And the document file that is dropped gets automatically opened by the malware, causing the user to think he really opened a Word file. This is what the document looks like.

Novel H1N1 Flu Situation Update

We detect this file (MD5 d8a9fb16318130ccd7924e03b33070c1) as Agent.avzq.


Michael Jackson Malware is Not Dead Posted by Mikko @ 07:50 GMT

Michael Jackson is dead and buried, but we continue to see malware using his name.

Like this one, which was spammed out in an attachment called MichaelJackson.jpg.exe.

When opened, the executable drops a Mirc-based IRC bot and displays this image on screen:

Michael Jackson

After this, the malware connects to an IRC-server in Germany called and starts accepting commands from channel #bran.

We detect this file (MD5: 60bbc36c17edb0fb4724046655237ab8) as a Zapchast variant.


Monday, July 20, 2009

Q & A on "Sexy View" SMS worm Posted by Mikko @ 12:58 GMT

There has been lots of media coverage for the Yxe aka Sexy Space aka Sexy View mobile worm. So here's a Q&A to answer some questions on it:

Q: Why is this worm important?
A: It's the first text message worm in history.

Q: I thought text message worms were just urban legends!
A: Definitely not.

Q: How can you attach a worm into a text message?
A: You can't. Instead, the worm puts a web link pointing to the worm's web site into a text message.

Q: A link? Can you click on a link in a text message?
A: Yes. On practically all smartphones. Just like you can click on a link in an e-mail.

Q: Why would I click on such a link?
A: Because the link is in a convincing message.

Q: Convincing how?
A: Convincing as in a text message coming from your best friend with a message like "Check this out!" and a web link.

Q: Would such a message be spoofed or would it really come from my friend's phone?
A: Yxe send its messages to phone numbers found in the phonebook. So if your friend gets infected, you get the message from his phone.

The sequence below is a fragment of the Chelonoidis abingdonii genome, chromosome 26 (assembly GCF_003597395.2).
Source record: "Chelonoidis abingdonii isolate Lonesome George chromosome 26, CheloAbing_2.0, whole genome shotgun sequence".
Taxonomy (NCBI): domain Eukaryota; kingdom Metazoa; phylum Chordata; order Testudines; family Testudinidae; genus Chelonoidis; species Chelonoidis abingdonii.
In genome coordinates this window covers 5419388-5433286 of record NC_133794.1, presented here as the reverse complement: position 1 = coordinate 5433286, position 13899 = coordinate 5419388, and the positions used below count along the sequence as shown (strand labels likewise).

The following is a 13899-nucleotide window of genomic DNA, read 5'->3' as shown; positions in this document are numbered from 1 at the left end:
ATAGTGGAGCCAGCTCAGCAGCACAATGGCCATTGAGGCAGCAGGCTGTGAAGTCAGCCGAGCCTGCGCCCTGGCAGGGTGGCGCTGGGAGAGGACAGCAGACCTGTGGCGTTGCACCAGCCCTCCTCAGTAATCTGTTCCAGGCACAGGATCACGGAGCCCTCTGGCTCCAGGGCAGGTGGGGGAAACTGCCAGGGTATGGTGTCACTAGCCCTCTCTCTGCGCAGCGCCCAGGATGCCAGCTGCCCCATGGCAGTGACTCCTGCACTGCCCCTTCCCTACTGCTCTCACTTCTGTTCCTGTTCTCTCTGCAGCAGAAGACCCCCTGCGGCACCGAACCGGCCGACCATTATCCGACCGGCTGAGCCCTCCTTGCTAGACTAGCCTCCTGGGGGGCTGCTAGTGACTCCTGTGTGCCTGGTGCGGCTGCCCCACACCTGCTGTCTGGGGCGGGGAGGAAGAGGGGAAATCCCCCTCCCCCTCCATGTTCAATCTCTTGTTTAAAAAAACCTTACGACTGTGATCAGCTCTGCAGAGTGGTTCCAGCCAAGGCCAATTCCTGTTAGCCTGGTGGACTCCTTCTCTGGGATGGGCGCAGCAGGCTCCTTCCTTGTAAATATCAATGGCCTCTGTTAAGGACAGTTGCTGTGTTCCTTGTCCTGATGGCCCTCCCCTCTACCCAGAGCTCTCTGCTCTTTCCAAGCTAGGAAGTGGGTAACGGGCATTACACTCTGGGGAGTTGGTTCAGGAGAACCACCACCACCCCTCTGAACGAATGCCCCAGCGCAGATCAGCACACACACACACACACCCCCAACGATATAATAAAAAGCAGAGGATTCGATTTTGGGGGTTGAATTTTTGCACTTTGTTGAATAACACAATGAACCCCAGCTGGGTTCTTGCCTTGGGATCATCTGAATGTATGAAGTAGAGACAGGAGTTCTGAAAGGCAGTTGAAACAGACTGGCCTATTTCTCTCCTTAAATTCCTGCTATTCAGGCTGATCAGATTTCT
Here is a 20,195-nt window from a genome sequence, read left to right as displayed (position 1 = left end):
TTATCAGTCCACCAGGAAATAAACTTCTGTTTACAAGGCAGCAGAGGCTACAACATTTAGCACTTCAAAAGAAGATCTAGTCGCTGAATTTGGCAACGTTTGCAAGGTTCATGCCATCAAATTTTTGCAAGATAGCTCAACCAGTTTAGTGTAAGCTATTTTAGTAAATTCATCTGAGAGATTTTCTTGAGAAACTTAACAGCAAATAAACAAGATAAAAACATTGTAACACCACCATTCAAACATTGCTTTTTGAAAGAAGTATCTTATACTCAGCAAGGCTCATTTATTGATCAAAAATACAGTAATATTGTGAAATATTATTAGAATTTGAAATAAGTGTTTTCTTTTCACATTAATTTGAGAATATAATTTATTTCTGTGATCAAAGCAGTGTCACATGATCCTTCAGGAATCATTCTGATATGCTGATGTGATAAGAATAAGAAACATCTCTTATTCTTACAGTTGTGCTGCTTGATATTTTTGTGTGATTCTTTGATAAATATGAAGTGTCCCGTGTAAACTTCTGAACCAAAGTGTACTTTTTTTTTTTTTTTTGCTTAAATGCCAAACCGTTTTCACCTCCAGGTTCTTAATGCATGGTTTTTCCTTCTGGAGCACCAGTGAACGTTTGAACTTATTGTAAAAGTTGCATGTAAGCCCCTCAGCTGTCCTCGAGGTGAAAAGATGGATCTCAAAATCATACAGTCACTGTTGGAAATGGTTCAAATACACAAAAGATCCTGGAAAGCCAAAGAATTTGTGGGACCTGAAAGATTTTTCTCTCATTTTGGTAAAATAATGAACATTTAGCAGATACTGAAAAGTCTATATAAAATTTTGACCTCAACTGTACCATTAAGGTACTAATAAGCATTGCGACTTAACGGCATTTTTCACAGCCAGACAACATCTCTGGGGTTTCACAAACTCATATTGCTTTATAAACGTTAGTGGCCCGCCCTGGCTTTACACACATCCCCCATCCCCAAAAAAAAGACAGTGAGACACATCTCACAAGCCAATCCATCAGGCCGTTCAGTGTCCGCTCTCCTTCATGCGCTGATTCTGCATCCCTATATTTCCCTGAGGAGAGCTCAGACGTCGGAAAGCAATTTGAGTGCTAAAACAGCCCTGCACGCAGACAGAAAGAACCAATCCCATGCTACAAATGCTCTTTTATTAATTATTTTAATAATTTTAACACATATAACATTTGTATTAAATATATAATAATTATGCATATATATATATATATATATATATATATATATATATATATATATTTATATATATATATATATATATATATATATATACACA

Q: What kind of messages does it send?
A: These vary, as the worm downloads a fresh message template from a website.

Q: Is this a mobile botnet?
A: Not really. The only remote control the worm has is the above update mechanism to change what kind of text messages are being sent. But it's close.

Q: What happens if I follow the link?
A: The link will take you to a website which will automatically push a SIS installation package to your phone. You get one prompt: Install Sexy Space? Yes or No.

Q: No security warnings?
A: No.

Q: But there should be a security warning, unless the SIS package has been signed!
A: It has been signed.

Q: Why did Symbian sign it?
A: We believe the virus writer submitted the malware through the Express Signing procedure, where most applications are not inspected by humans.

Q: Ok, so I click Yes. What happens then?
A: The worm will install itself on your device, and will send a similar text message to all contacts listed in your phonebook. These messages are sent in your name and from your phone.

Q: Who pays for these messages?
A: You do. If you're infected, you will pay for each SMS sent by the worm. A typical cost for a single text message might be 5 cents. If you have 500 contacts in your phone, an infection would cost you 500 times 5 cents.